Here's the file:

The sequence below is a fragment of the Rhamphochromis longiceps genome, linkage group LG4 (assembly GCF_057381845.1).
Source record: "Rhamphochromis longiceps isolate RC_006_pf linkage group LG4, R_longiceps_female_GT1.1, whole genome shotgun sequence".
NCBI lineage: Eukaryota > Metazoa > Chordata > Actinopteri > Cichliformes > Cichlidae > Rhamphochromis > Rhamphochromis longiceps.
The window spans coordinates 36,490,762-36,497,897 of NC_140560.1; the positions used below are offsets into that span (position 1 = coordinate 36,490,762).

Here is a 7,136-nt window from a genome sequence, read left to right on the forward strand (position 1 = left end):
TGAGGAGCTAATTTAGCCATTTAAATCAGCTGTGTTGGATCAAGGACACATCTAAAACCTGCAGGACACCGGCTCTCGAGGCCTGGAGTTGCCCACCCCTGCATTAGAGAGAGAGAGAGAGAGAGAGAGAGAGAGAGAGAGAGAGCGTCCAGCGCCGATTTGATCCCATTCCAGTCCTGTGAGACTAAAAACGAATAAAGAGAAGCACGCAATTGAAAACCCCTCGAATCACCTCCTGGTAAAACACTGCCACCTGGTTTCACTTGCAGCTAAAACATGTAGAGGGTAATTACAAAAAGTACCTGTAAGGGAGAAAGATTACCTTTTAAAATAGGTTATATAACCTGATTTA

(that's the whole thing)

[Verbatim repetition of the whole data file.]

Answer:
The sequence below is a fragment of the Rhamphochromis longiceps genome, linkage group LG4 (assembly GCF_057381845.1).
Source record: "Rhamphochromis longiceps isolate RC_006_pf linkage group LG4, R_longiceps_female_GT1.1, whole genome shotgun sequence".
NCBI lineage: Eukaryota > Metazoa > Chordata > Actinopteri > Cichliformes > Cichlidae > Rhamphochromis > Rhamphochromis longiceps.
The window spans coordinates 36,490,762-36,497,897 of NC_140560.1; the positions used below are offsets into that span (position 1 = coordinate 36,490,762).

Here is a 7,136-nt window from a genome sequence, read left to right on the forward strand (position 1 = left end):
TGAGGAGCTAATTTAGCCATTTAAATCAGCTGTGTTGGATCAAGGACACATCTAAAACCTGCAGGACACCGGCTCTCGAGGCCTGGAGTTGCCCACCCCTGCATTAGAGAGAGAGAGAGAGAGAGAGAGAGAGAGAGAGAGAGAGCGTCCAGCGCCGATTTGATCCCATTCCAGTCCTGTGAGACTAAAAACGAATAAAGAGAAGCACGCAATTGAAAACCCCTCGAATCACCTCCTGGTAAAACACTGCCACCTGGTTTCACTTGCAGCTAAAACATGTAGAGGGTAATTACAAAAAGTACCTGTAAGGGAGAAAGATTACCTTTTAAAATAGGTTATATAACCTGATTTA